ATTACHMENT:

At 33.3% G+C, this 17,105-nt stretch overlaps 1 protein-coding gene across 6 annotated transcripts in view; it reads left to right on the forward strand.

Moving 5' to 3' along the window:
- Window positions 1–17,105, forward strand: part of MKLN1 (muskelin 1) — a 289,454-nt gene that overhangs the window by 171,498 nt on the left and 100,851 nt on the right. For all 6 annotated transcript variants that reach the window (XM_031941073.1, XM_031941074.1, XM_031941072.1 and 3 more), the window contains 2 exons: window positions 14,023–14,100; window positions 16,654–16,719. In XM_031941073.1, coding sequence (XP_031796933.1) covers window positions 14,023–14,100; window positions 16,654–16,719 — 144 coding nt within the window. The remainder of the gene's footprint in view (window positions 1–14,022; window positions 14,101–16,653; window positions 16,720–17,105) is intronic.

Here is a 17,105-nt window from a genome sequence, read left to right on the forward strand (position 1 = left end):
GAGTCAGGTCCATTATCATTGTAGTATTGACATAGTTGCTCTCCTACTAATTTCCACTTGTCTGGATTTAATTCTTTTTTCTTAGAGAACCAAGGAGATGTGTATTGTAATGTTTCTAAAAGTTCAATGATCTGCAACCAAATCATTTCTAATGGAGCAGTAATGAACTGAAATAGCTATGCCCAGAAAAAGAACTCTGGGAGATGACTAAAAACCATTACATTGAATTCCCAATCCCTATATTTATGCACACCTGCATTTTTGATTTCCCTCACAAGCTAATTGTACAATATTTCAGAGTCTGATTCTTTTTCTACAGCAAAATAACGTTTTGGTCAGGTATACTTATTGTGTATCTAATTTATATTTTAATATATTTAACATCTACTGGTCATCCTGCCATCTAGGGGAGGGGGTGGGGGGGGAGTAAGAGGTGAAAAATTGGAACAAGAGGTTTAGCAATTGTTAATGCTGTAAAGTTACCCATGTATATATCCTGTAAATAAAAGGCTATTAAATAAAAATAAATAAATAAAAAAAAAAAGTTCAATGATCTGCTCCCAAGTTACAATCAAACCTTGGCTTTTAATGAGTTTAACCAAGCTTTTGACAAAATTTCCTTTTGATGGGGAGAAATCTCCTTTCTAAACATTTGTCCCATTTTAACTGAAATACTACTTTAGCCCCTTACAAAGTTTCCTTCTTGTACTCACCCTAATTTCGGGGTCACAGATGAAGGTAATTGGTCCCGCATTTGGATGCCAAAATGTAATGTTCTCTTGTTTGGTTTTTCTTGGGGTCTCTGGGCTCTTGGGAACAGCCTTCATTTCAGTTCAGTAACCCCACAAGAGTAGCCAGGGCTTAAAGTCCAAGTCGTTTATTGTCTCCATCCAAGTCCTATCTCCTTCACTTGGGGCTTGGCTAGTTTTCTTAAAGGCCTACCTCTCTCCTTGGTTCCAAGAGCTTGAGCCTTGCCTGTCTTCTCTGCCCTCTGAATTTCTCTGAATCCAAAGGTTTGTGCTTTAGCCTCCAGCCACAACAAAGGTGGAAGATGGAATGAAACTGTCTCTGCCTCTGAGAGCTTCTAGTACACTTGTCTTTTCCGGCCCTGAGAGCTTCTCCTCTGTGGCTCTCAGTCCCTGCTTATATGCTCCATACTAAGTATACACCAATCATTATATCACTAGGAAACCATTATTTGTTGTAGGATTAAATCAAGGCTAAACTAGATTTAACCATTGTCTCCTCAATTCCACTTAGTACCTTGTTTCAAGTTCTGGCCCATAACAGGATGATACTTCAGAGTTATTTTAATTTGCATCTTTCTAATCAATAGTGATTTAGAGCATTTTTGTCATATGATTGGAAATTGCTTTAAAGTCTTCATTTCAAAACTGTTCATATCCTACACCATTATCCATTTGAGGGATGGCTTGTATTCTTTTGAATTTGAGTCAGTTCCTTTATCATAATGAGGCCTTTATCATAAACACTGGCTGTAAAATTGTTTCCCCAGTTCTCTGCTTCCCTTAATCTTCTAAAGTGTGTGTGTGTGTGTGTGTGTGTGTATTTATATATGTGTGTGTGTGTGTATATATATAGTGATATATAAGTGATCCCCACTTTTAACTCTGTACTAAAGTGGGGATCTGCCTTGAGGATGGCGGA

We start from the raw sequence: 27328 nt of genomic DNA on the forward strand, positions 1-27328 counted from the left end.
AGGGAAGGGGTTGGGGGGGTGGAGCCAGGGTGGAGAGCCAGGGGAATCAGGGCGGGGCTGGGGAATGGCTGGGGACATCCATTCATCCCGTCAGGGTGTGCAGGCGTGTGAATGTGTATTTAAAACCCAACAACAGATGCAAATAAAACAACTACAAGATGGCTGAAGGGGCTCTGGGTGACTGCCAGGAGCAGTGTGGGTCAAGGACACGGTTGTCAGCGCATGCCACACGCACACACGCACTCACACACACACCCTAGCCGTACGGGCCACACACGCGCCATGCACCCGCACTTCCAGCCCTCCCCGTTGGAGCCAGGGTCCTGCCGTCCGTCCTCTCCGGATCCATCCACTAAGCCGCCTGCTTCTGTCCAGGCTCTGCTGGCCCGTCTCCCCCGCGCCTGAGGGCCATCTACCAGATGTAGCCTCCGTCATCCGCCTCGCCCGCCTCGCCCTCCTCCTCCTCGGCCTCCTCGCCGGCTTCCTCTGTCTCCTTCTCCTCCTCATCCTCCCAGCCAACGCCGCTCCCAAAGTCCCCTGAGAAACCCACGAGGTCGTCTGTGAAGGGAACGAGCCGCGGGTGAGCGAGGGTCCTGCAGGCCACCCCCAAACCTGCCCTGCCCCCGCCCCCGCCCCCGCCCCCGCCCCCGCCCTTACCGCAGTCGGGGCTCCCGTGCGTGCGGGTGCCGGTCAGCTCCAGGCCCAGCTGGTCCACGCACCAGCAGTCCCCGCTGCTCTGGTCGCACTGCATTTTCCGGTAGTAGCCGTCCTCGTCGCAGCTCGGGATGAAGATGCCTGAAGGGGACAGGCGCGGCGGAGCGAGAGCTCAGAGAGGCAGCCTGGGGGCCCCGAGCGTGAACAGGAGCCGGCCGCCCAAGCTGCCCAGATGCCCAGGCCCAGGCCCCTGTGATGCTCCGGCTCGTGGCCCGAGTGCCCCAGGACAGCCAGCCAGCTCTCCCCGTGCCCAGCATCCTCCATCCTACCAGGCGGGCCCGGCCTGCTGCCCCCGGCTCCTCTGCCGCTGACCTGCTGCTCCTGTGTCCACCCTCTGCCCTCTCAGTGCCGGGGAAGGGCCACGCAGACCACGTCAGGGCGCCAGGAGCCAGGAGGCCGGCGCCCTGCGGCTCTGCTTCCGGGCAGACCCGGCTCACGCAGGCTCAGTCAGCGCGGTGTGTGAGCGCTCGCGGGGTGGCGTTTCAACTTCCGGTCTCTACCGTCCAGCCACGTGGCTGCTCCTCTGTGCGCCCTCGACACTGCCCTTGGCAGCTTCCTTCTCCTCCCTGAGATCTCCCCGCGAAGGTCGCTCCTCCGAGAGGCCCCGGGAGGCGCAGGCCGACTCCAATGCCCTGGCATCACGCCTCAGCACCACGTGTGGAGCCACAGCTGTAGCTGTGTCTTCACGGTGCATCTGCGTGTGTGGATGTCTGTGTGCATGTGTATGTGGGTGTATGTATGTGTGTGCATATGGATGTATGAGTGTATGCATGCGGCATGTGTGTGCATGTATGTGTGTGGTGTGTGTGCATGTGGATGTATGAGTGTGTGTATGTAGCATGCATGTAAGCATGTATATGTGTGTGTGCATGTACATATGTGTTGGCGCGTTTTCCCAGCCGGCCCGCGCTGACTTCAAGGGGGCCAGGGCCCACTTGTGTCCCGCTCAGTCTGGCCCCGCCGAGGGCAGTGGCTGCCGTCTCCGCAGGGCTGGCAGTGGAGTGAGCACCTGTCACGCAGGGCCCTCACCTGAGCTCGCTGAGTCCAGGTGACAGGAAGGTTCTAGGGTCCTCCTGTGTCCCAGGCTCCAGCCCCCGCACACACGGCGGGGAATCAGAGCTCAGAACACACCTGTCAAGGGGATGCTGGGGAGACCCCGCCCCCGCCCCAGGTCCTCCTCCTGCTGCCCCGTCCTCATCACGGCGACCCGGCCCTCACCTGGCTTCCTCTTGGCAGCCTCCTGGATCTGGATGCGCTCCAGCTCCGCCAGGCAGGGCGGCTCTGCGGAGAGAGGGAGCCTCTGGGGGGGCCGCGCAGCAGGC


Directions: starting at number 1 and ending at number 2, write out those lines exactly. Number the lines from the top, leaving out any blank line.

At 33.3% G+C, this 17,105-nt stretch overlaps 1 protein-coding gene across 6 annotated transcripts in view; it reads left to right on the forward strand.

Moving 5' to 3' along the window: